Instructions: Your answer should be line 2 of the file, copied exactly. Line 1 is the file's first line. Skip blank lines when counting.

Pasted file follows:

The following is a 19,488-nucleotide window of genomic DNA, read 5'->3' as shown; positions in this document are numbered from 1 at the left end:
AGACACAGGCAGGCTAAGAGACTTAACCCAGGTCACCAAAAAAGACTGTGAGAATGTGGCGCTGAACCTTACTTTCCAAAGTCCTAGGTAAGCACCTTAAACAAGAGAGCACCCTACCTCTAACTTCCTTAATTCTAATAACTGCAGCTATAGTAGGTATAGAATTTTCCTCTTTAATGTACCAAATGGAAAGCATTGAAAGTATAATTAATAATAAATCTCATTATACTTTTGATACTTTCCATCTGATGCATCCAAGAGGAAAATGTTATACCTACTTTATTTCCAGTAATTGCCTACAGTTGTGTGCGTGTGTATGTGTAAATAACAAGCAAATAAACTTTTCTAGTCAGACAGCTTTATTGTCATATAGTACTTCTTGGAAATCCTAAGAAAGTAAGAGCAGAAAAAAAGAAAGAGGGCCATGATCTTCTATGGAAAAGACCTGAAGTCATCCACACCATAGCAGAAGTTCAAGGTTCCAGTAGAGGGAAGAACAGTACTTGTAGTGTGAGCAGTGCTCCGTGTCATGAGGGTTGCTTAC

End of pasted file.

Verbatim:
AGACACAGGCAGGCTAAGAGACTTAACCCAGGTCACCAAAAAAGACTGTGAGAATGTGGCGCTGAACCTTACTTTCCAAAGTCCTAGGTAAGCACCTTAAACAAGAGAGCACCCTACCTCTAACTTCCTTAATTCTAATAACTGCAGCTATAGTAGGTATAGAATTTTCCTCTTTAATGTACCAAATGGAAAGCATTGAAAGTATAATTAATAATAAATCTCATTATACTTTTGATACTTTCCATCTGATGCATCCAAGAGGAAAATGTTATACCTACTTTATTTCCAGTAATTGCCTACAGTTGTGTGCGTGTGTATGTGTAAATAACAAGCAAATAAACTTTTCTAGTCAGACAGCTTTATTGTCATATAGTACTTCTTGGAAATCCTAAGAAAGTAAGAGCAGAAAAAAAGAAAGAGGGCCATGATCTTCTATGGAAAAGACCTGAAGTCATCCACACCATAGCAGAAGTTCAAGGTTCCAGTAGAGGGAAGAACAGTACTTGTAGTGTGAGCAGTGCTCCGTGTCATGAGGGTTGCTTAC